My parents have always had financial problems, and they recently lost their home. They have a place to live, but since that time my father has been asking me for money. He calls me over to talk about this when my mother isn’t there and my husband isn’t home. He’s even asked for half of a $150,000 inheritance I received from my grandparents. He’s really making me feel guilty, and I’m not sure what to do.
Your brain knows what to do, but your heart is having a hard time doing it. Your father is a manipulator, and we’re not going to let that pattern continue. There’s nothing wrong with doing a few, short-term things to help them get back on their feet. But in return, you should expect them to change the behaviors that have put them in this situation.
Also, there should be no more private meetings with your father. If he wants to talk, make sure he understands it will be with your husband and mother present. To this point all of his schemes have been on the side, and this needs to be brought out into the open and stopped. You love your parents. That, along with your dad’s behavior, is what’s making this so difficult. But participating in this sort of thing isn’t going to help them. You take away a person’s dignity when you subsidize them permanently. You also change their status and their ability to stand on their own two feet.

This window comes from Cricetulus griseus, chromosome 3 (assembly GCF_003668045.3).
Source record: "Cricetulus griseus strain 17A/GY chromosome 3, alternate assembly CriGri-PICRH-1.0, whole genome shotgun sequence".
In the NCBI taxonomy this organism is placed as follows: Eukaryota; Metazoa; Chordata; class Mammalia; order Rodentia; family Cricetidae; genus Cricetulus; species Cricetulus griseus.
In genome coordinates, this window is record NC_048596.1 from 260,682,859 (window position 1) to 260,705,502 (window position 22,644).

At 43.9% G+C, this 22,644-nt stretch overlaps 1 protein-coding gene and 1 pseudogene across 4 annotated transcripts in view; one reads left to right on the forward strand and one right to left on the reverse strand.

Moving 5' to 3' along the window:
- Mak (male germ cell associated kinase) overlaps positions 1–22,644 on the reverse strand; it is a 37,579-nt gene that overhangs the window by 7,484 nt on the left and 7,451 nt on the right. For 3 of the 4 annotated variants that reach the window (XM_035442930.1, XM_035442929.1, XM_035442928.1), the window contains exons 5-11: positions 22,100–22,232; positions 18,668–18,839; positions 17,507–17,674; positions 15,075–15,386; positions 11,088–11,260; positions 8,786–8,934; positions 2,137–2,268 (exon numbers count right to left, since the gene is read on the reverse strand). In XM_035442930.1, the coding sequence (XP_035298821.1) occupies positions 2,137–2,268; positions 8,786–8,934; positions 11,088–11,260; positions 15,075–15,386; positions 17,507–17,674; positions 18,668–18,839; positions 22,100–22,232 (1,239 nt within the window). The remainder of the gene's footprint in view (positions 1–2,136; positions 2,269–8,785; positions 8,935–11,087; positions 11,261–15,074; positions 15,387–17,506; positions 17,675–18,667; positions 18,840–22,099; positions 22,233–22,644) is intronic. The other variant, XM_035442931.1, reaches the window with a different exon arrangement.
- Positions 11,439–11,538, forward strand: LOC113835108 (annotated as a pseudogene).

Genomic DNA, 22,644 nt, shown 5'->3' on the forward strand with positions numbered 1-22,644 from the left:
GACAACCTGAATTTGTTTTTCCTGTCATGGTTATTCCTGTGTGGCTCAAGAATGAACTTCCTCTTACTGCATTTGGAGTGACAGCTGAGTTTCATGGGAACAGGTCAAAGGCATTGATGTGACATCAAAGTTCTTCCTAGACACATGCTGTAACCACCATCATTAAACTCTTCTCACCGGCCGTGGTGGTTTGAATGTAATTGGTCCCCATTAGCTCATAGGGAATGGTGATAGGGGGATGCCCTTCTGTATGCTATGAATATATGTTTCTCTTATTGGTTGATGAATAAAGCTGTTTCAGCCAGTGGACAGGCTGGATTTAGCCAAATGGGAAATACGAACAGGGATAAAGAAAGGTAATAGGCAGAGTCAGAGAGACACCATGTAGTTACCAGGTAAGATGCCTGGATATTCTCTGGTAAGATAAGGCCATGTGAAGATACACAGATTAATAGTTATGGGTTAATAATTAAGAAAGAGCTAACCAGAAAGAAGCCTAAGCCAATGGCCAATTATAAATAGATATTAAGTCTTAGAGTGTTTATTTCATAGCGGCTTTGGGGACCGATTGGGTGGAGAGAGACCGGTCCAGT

Any help you give needs to be short-term in nature—a gift. You and your husband should be in agreement on exactly what you’re going to do, and it should be on your terms. Don’t get involved in giving them money every month for the rest of their lives just because they had you. That’s not how this works. There’s an ongoing sense of entitlement here that needs to be nipped in the bud!
My husband and I are trying to improve our financial situation by following your plan. We were wondering where home improvements fall in the Baby Steps.
Dear Emily,2 comments on this story
Unless you’re talking about an emergency situation, home improvements would fall into the category of wants, not needs. If you’d like new carpet, nicer windows or an updated kitchen, these things need to wait until after you’ve completed the first three Baby Steps.
Let’s review. Baby Step 1 means saving up $1,000 in the bank for a starter emergency fund. Baby Step 2 is paying off all debts except for your home. The third Baby Step is going back to your emergency fund and building it up so you have an amount equal to three to six months of expenses in case something goes wrong.
Once you’ve gotten to this point, you’ll be able to save and do some other things, including a few home improvements!